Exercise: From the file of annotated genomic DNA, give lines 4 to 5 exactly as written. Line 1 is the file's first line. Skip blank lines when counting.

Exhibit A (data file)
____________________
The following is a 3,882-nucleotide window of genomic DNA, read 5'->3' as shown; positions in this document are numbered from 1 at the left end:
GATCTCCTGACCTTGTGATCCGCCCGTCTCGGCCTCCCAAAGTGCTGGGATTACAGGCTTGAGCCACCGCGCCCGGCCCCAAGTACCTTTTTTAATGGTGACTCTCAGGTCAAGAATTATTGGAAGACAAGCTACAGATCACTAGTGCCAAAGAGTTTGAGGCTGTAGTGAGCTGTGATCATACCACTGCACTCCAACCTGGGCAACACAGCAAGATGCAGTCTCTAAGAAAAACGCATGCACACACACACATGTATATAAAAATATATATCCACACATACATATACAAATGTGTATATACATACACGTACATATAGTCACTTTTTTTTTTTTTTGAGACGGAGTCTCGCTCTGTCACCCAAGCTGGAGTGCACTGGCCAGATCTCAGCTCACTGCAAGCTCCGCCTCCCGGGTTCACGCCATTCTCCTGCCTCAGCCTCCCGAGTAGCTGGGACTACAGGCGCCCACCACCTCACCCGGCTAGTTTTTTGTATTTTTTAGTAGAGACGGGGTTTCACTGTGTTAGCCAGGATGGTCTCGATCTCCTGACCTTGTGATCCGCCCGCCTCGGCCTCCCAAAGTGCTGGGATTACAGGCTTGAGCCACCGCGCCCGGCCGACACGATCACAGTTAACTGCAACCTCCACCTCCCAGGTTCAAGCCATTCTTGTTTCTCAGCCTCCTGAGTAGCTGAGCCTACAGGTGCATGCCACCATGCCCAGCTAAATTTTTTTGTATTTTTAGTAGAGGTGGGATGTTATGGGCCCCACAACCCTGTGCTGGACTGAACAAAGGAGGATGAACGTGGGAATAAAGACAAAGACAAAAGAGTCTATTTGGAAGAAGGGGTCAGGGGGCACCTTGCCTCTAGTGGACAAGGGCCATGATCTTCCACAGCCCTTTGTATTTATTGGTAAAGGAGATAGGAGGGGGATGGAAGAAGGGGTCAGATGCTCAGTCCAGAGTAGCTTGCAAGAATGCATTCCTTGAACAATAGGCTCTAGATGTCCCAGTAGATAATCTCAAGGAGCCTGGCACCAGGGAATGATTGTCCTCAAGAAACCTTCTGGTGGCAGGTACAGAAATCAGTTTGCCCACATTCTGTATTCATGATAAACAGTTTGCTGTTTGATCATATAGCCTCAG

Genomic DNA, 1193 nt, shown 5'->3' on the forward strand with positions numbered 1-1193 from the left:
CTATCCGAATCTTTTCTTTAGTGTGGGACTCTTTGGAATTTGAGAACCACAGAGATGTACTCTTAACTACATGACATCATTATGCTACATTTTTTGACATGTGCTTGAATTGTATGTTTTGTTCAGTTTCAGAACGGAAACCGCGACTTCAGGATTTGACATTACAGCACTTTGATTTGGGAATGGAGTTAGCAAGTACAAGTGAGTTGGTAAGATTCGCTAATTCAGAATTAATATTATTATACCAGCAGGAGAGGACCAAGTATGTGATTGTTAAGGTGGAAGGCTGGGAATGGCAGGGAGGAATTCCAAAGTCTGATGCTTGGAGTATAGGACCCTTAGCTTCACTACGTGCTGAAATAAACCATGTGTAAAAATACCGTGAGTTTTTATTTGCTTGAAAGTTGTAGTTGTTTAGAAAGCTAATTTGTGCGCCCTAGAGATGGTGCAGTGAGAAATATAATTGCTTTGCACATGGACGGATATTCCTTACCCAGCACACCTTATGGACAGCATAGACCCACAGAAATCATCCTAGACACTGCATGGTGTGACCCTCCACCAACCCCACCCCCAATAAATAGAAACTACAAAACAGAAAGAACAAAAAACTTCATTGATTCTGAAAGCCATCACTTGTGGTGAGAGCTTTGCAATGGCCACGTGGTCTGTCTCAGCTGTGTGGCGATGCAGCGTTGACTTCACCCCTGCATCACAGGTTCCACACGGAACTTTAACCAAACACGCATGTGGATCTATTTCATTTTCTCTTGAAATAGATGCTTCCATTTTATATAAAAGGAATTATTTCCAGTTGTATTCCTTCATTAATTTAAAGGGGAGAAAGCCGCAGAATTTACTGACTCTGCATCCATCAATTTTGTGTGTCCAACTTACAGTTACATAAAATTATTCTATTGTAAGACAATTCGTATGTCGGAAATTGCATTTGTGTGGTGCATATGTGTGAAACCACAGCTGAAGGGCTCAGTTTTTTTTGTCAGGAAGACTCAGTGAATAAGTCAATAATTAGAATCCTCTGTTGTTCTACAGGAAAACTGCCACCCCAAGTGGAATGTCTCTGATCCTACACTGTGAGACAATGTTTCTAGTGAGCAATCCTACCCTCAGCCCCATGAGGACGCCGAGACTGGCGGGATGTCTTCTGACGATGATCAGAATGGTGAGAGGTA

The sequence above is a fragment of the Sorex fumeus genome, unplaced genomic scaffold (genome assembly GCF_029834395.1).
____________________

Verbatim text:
CTATCCGAATCTTTTCTTTAGTGTGGGACTCTTTGGAATTTGAGAACCACAGAGATGTACTCTTAACTACATGACATCATTATGCTACATTTTTTGACATGTGCTTGAATTGTATGTTTTGTTCAGTTTCAGAACGGAAACCGCGACTTCAGGATTTGACATTACAGCACTTTGATTTGGGAATGGAGTTAGCAAGTACAAGTGAGTTGGTAAGATTCGCTAATTCAGAATTAATATTATTATACCAGCAGGAGAGGACCAAGTATGTGATTGTTAAGGTGGAAGGCTGGGAATGGCAGGGAGGAATTCCAAAGTCTGATGCTTGGAGTATAGGACCCTTAGCTTCACTACGTGCTGAAATAAACCATGTGTAAAAATACCGTGAGTTTTTATTTGCTTGAAAGTTGTAGTTGTTTAGAAAGCTAATTTGTGCGCCCTAGAGATGGTGCAGTGAGAAATATAATTGCTTTGCACATGGACGGATATTCCTTACCCAGCACACCTTATGGACAGCATAGACCCACAGAAATCATCCTAGACACTGCATGGTGTGACCCTCCACCAACCCCACCCCCAATAAATAGAAACTACAAAACAGAAAGAACAAAAAACTTCATTGATTCTGAAAGCCATCACTTGTGGTGAGAGCTTTGCAATGGCCACGTGGTCTGTCTCAGCTGTGTGGCGATGCAGCGTTGACTTCACCCCTGCATCACAGGTTCCACACGGAACTTTAACCAAACACGCATGTGGATCTATTTCATTTTCTCTTGAAATAGATGCTTCCATTTTATATAAAAGGAATTATTTCCAGTTGTATTCCTTCATTAATTTAAAGGGGAGAAAGCCGCAGAATTTACTGACTCTGCATCCATCAATTTTGTGTGTCCAACTTACAGTTACATAAAATTATTCTATTGTAAGACAATTCGTATGTCGGAAATTGCATTTGTGTGGTGCATATGTGTGAAACCACAGCTGAAGGGCTCAGTTTTTTTTGTCAGGAAGACTCAGTGAATAAGTCAATAATTAGAATCCTCTGTTGTTCTACAGGAAAACTGCCACCCCAAGTGGAATGTCTCTGATCCTACACTGTGAGACAATGTTTCTAGTGAGCAATCCTACCCTCAGCCCCATGAGGACGCCGAGACTGGCGGGATGTCTTCTGACGATGATCAGAATGGTGAGAGGTA

The sequence above is a fragment of the Sorex fumeus genome, unplaced genomic scaffold (genome assembly GCF_029834395.1).